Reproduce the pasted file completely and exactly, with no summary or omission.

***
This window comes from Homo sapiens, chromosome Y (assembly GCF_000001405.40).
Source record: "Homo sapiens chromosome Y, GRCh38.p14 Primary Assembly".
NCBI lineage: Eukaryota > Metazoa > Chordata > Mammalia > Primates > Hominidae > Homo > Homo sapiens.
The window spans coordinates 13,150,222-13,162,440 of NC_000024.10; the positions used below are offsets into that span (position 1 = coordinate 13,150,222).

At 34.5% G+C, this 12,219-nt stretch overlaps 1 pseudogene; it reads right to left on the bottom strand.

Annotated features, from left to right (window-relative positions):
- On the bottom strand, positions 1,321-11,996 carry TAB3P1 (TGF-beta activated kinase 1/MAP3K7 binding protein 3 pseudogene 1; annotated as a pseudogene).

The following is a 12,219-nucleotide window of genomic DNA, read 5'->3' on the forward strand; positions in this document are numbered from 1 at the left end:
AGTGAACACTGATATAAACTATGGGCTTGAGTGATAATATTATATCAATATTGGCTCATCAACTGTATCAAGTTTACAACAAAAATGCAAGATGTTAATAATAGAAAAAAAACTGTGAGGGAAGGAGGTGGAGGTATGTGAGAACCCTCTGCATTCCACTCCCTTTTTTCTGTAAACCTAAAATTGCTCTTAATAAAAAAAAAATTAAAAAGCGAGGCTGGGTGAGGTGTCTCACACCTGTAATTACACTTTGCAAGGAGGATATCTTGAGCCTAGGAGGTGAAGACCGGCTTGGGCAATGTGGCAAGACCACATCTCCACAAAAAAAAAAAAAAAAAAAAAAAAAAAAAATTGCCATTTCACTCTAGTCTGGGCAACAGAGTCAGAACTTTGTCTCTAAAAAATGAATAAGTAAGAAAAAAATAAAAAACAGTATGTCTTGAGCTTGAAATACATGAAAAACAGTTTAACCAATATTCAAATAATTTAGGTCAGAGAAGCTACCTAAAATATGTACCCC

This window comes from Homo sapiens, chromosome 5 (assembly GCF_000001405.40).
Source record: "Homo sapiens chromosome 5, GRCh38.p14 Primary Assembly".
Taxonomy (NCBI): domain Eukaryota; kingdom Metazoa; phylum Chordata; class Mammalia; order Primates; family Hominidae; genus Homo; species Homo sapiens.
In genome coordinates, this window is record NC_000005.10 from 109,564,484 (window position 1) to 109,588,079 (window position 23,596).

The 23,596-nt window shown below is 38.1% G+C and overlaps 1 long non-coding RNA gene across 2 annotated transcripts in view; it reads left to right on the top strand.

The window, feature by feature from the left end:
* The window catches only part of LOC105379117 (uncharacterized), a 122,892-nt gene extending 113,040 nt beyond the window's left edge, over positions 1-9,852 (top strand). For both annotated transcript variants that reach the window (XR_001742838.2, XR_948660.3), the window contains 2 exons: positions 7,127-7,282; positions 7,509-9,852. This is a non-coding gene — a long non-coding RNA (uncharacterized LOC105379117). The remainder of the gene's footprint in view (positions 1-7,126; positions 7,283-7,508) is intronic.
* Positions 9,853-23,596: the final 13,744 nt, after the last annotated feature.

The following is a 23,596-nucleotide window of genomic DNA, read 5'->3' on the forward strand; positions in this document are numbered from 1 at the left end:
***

This window comes from Homo sapiens, chromosome Y (assembly GCF_000001405.40).
Source record: "Homo sapiens chromosome Y, GRCh38.p14 Primary Assembly".
NCBI lineage: Eukaryota > Metazoa > Chordata > Mammalia > Primates > Hominidae > Homo > Homo sapiens.
The window spans coordinates 13,150,222-13,162,440 of NC_000024.10; the positions used below are offsets into that span (position 1 = coordinate 13,150,222).

At 34.5% G+C, this 12,219-nt stretch overlaps 1 pseudogene; it reads right to left on the bottom strand.

Annotated features, from left to right (window-relative positions):
- On the bottom strand, positions 1,321-11,996 carry TAB3P1 (TGF-beta activated kinase 1/MAP3K7 binding protein 3 pseudogene 1; annotated as a pseudogene).

The following is a 12,219-nucleotide window of genomic DNA, read 5'->3' on the forward strand; positions in this document are numbered from 1 at the left end:
AGTGAACACTGATATAAACTATGGGCTTGAGTGATAATATTATATCAATATTGGCTCATCAACTGTATCAAGTTTACAACAAAAATGCAAGATGTTAATAATAGAAAAAAAACTGTGAGGGAAGGAGGTGGAGGTATGTGAGAACCCTCTGCATTCCACTCCCTTTTTTCTGTAAACCTAAAATTGCTCTTAATAAAAAAAAAATTAAAAAGCGAGGCTGGGTGAGGTGTCTCACACCTGTAATTACACTTTGCAAGGAGGATATCTTGAGCCTAGGAGGTGAAGACCGGCTTGGGCAATGTGGCAAGACCACATCTCCACAAAAAAAAAAAAAAAAAAAAAAAAAAAAAATTGCCATTTCACTCTAGTCTGGGCAACAGAGTCAGAACTTTGTCTCTAAAAAATGAATAAGTAAGAAAAAAATAAAAAACAGTATGTCTTGAGCTTGAAATACATGAAAAACAGTTTAACCAATATTCAAATAATTTAGGTCAGAGAAGCTACCTAAAATATGTACCCC

This window comes from Homo sapiens, chromosome 5 (assembly GCF_000001405.40).
Source record: "Homo sapiens chromosome 5, GRCh38.p14 Primary Assembly".
Taxonomy (NCBI): domain Eukaryota; kingdom Metazoa; phylum Chordata; class Mammalia; order Primates; family Hominidae; genus Homo; species Homo sapiens.
In genome coordinates, this window is record NC_000005.10 from 109,564,484 (window position 1) to 109,588,079 (window position 23,596).

The 23,596-nt window shown below is 38.1% G+C and overlaps 1 long non-coding RNA gene across 2 annotated transcripts in view; it reads left to right on the top strand.

The window, feature by feature from the left end:
* The window catches only part of LOC105379117 (uncharacterized), a 122,892-nt gene extending 113,040 nt beyond the window's left edge, over positions 1-9,852 (top strand). For both annotated transcript variants that reach the window (XR_001742838.2, XR_948660.3), the window contains 2 exons: positions 7,127-7,282; positions 7,509-9,852. This is a non-coding gene — a long non-coding RNA (uncharacterized LOC105379117). The remainder of the gene's footprint in view (positions 1-7,126; positions 7,283-7,508) is intronic.
* Positions 9,853-23,596: the final 13,744 nt, after the last annotated feature.

The following is a 23,596-nucleotide window of genomic DNA, read 5'->3' on the forward strand; positions in this document are numbered from 1 at the left end: